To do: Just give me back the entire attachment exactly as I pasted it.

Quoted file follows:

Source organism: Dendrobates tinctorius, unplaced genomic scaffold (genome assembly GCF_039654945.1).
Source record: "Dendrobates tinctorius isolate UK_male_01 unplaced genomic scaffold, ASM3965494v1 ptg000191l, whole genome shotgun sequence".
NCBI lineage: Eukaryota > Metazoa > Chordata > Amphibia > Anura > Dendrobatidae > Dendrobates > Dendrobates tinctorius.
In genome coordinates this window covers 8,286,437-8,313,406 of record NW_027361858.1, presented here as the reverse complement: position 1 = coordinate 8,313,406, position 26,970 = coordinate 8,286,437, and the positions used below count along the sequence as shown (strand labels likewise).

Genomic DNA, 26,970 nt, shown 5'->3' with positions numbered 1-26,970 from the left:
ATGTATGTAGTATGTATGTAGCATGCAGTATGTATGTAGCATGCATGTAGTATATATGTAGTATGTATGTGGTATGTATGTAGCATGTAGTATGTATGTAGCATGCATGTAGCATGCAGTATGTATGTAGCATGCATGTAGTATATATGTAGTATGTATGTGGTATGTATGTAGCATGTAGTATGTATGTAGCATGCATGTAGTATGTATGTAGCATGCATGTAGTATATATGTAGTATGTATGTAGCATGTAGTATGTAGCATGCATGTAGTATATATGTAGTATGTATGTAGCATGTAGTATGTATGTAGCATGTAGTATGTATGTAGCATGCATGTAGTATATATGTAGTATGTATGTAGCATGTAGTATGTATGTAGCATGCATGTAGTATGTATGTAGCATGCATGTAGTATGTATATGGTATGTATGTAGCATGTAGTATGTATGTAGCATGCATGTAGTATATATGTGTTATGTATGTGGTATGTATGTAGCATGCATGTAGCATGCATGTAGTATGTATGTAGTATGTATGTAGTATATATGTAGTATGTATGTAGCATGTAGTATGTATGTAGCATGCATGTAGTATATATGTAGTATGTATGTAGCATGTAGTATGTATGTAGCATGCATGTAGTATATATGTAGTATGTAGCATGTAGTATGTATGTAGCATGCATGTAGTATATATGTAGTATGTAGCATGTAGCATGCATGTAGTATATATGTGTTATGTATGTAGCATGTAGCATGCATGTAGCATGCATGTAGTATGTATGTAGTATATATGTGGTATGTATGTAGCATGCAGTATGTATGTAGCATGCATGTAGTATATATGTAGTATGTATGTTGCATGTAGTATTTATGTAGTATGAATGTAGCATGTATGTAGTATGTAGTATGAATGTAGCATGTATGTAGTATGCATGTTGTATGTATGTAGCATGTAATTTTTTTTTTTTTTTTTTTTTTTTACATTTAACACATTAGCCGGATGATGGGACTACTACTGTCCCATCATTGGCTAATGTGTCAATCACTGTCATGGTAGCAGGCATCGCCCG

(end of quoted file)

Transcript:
Source organism: Dendrobates tinctorius, unplaced genomic scaffold (genome assembly GCF_039654945.1).
Source record: "Dendrobates tinctorius isolate UK_male_01 unplaced genomic scaffold, ASM3965494v1 ptg000191l, whole genome shotgun sequence".
NCBI lineage: Eukaryota > Metazoa > Chordata > Amphibia > Anura > Dendrobatidae > Dendrobates > Dendrobates tinctorius.
In genome coordinates this window covers 8,286,437-8,313,406 of record NW_027361858.1, presented here as the reverse complement: position 1 = coordinate 8,313,406, position 26,970 = coordinate 8,286,437, and the positions used below count along the sequence as shown (strand labels likewise).

Genomic DNA, 26,970 nt, shown 5'->3' with positions numbered 1-26,970 from the left:
ATGTATGTAGTATGTATGTAGCATGCAGTATGTATGTAGCATGCATGTAGTATATATGTAGTATGTATGTGGTATGTATGTAGCATGTAGTATGTATGTAGCATGCATGTAGCATGCAGTATGTATGTAGCATGCATGTAGTATATATGTAGTATGTATGTGGTATGTATGTAGCATGTAGTATGTATGTAGCATGCATGTAGTATGTATGTAGCATGCATGTAGTATATATGTAGTATGTATGTAGCATGTAGTATGTAGCATGCATGTAGTATATATGTAGTATGTATGTAGCATGTAGTATGTATGTAGCATGTAGTATGTATGTAGCATGCATGTAGTATATATGTAGTATGTATGTAGCATGTAGTATGTATGTAGCATGCATGTAGTATGTATGTAGCATGCATGTAGTATGTATATGGTATGTATGTAGCATGTAGTATGTATGTAGCATGCATGTAGTATATATGTGTTATGTATGTGGTATGTATGTAGCATGCATGTAGCATGCATGTAGTATGTATGTAGTATGTATGTAGTATATATGTAGTATGTATGTAGCATGTAGTATGTATGTAGCATGCATGTAGTATATATGTAGTATGTATGTAGCATGTAGTATGTATGTAGCATGCATGTAGTATATATGTAGTATGTAGCATGTAGTATGTATGTAGCATGCATGTAGTATATATGTAGTATGTAGCATGTAGCATGCATGTAGTATATATGTGTTATGTATGTAGCATGTAGCATGCATGTAGCATGCATGTAGTATGTATGTAGTATATATGTGGTATGTATGTAGCATGCAGTATGTATGTAGCATGCATGTAGTATATATGTAGTATGTATGTTGCATGTAGTATTTATGTAGTATGAATGTAGCATGTATGTAGTATGTAGTATGAATGTAGCATGTATGTAGTATGCATGTTGTATGTATGTAGCATGTAATTTTTTTTTTTTTTTTTTTTTTTTACATTTAACACATTAGCCGGATGATGGGACTACTACTGTCCCATCATTGGCTAATGTGTCAATCACTGTCATGGTAGCAGGCATCGCCCG